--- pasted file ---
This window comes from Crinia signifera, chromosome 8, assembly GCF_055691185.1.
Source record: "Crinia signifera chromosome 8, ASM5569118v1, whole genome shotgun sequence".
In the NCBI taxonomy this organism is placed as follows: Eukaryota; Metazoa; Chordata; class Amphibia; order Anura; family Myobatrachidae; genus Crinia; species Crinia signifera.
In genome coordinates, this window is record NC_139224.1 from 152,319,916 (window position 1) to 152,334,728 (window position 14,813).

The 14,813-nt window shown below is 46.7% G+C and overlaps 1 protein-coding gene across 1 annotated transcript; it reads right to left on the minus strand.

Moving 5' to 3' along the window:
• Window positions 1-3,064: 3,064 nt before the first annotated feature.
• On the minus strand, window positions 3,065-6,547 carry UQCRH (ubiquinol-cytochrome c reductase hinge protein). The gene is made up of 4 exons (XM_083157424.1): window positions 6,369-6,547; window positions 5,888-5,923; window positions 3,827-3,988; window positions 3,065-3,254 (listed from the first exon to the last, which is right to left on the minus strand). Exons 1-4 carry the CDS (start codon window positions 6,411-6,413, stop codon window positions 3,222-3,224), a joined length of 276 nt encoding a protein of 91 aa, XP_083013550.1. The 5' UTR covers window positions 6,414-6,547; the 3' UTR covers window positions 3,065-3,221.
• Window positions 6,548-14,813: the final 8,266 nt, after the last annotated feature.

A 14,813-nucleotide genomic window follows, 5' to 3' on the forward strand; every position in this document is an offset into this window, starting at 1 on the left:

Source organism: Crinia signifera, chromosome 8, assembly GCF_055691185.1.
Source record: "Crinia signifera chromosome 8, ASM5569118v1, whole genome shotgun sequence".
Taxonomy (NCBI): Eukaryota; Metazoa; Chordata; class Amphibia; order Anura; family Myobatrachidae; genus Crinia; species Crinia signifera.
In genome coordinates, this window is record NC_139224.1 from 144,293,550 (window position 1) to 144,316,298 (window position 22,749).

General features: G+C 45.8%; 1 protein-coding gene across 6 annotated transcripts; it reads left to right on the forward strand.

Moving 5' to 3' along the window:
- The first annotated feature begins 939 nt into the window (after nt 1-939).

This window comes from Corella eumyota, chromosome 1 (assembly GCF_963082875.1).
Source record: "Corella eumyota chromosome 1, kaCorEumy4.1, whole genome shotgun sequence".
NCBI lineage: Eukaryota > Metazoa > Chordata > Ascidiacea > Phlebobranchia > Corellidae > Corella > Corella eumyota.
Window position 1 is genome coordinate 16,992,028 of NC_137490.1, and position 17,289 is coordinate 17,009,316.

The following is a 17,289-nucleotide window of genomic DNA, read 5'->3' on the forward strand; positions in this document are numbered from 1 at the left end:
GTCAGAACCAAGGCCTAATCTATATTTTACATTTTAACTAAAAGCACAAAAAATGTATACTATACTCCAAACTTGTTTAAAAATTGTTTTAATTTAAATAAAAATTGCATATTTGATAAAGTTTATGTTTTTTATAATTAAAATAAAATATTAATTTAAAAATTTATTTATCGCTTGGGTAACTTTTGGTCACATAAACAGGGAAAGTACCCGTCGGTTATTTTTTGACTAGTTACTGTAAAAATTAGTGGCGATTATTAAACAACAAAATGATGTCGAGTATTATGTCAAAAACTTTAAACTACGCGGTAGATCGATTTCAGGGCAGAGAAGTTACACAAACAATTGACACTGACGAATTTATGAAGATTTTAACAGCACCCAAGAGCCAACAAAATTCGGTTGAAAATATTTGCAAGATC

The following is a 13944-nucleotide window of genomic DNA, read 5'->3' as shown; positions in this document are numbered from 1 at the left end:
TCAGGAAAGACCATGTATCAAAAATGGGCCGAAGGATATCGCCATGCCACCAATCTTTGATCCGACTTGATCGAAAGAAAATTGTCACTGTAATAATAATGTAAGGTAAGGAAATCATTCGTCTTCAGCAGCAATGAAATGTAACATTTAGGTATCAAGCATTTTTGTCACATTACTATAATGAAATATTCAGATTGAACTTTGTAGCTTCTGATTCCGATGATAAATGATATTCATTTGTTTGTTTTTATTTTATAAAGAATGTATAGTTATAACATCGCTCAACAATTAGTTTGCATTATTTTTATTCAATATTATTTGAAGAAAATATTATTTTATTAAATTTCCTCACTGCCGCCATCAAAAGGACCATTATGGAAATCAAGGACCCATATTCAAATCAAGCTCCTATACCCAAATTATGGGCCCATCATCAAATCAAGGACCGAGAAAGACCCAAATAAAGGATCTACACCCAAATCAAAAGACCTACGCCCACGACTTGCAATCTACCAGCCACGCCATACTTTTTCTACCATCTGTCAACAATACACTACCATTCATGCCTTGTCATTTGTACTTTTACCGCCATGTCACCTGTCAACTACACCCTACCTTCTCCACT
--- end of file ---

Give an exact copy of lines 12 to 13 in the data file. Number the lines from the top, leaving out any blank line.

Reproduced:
Source record: "Crinia signifera chromosome 8, ASM5569118v1, whole genome shotgun sequence".
Taxonomy (NCBI): Eukaryota; Metazoa; Chordata; class Amphibia; order Anura; family Myobatrachidae; genus Crinia; species Crinia signifera.